St. Thomas Aquinas: the Human Law and Natural Law Debate

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The Human Law and Natural Law Debate
Heather Saunders
250583261
Thomistic Philosophy 2214
Dr. Fox
March 21, 2012

The Human Law and Natural Law Debate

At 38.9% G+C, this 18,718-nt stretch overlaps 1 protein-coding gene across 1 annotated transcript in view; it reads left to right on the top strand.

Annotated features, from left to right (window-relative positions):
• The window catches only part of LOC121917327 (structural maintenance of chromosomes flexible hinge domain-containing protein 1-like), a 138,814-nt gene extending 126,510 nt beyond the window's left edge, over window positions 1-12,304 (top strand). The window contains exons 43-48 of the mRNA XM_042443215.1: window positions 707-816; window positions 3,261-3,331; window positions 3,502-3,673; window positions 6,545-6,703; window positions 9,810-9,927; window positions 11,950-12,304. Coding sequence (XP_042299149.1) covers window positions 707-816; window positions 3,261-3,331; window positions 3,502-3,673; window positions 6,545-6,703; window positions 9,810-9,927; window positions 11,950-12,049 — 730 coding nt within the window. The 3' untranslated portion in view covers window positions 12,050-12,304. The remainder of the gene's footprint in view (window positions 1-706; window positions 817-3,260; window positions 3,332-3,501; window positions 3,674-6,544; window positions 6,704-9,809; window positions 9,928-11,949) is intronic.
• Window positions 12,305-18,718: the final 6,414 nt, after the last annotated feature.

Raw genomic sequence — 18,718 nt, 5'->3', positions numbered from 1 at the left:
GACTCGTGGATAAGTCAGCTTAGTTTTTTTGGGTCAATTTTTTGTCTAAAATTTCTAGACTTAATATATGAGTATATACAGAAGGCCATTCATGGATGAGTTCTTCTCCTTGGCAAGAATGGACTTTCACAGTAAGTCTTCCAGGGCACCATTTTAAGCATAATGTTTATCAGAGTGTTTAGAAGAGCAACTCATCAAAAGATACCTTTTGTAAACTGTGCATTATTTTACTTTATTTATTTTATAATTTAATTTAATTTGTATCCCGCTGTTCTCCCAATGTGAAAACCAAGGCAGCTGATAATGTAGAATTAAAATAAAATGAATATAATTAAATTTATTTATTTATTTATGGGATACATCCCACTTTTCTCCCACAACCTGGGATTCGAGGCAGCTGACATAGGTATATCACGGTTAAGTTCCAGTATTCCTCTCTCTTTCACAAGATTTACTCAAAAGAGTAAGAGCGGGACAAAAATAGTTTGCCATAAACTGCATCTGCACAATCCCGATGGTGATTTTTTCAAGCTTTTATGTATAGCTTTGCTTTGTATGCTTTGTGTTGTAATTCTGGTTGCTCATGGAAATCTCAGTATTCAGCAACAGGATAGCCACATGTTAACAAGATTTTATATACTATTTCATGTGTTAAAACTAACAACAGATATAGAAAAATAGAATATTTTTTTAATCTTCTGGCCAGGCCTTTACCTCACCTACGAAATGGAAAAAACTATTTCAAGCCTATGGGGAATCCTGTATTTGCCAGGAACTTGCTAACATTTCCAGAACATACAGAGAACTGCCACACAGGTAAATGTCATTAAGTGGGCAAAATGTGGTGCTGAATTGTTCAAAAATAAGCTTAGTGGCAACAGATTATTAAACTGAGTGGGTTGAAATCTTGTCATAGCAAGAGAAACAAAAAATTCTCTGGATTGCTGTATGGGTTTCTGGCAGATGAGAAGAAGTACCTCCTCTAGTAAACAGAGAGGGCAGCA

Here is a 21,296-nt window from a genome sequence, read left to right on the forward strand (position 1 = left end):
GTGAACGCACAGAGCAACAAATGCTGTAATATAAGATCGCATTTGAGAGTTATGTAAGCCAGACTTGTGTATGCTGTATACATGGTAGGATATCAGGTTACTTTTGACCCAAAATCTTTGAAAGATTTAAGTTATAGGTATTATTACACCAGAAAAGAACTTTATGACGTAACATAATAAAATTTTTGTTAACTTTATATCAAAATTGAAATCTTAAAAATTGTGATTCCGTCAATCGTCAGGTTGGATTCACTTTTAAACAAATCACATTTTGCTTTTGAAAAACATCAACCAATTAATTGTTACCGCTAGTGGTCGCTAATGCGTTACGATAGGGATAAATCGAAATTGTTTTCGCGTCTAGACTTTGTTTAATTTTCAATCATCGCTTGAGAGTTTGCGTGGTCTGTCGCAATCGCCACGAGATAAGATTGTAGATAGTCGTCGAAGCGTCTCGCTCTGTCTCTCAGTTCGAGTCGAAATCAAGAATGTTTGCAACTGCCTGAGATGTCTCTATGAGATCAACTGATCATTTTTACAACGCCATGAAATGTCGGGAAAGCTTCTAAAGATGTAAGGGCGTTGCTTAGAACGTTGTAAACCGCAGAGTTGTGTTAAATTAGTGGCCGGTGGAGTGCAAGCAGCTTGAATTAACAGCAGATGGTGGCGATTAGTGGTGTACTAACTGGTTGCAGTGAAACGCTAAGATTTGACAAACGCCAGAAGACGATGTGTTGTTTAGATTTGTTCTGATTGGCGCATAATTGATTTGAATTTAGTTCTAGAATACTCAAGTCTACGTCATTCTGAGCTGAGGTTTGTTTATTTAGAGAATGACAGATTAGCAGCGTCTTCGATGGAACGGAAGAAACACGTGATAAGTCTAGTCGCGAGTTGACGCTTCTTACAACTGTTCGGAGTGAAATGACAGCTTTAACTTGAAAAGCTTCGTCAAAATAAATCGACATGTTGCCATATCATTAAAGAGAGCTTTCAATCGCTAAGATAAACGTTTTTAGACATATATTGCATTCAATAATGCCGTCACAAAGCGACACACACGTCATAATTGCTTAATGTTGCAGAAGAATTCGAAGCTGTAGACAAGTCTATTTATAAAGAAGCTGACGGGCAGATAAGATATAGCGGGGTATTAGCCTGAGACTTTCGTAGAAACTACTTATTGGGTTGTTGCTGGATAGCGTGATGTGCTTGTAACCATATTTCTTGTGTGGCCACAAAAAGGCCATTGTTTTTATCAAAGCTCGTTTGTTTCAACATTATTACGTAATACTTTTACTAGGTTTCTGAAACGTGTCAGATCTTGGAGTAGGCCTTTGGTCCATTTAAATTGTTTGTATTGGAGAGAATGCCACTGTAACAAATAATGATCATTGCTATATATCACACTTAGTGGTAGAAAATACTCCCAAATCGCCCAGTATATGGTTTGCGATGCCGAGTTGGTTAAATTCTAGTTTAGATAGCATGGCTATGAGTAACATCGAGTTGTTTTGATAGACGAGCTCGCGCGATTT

Are we naturally moral creatures? Do we always act towards the common good of others? I am positive that we do not, and in fact, as much as society wants to, we go against our morals and lead with our ‘feelings’. These feelings may feel right, but it doesn’t mean they will lead you in the right path to fulfil your ultimate end, true happiness. Hitler was a passionate man driven by feelings, but what he felt and did during the World War Two era was not for the sake of the common good, and was not morally right. In today’s society we often struggle between what is legally right and what is morally right. “Law is nothing other than a certain promulgated ordinance of reason to the common good by one who has charge of the community.” (McInerny, 617). In this respect there are many instances where human laws, and more specifically Canadian laws, are derived from natural law. The idea of natural law, according to St. Thomas Aquinas is that these laws are presented to enable a person to act towards the common good, in order to connect with their Summum Bonum, in other words their ultimate end. Aquinas believes that every person’s ultimate end is to commune with Jesus Christ and God Almighty. Natural law itself reflects what is morally right for the common good; while human laws are the written rules and regulations that look to preserve order, while, in most cases, staying true to natural law. I would, however, like to make the argument that not all human laws are derived or are based on natural law. In fact I would like to pull instances directly from the Criminal Code of Canada and exhibit how do they not only create chaos, but that they contradict natural law. What is natural law? According to St. Thomas Aquinas that natural law is “nothing other than the participation in eternal law on the part of the...
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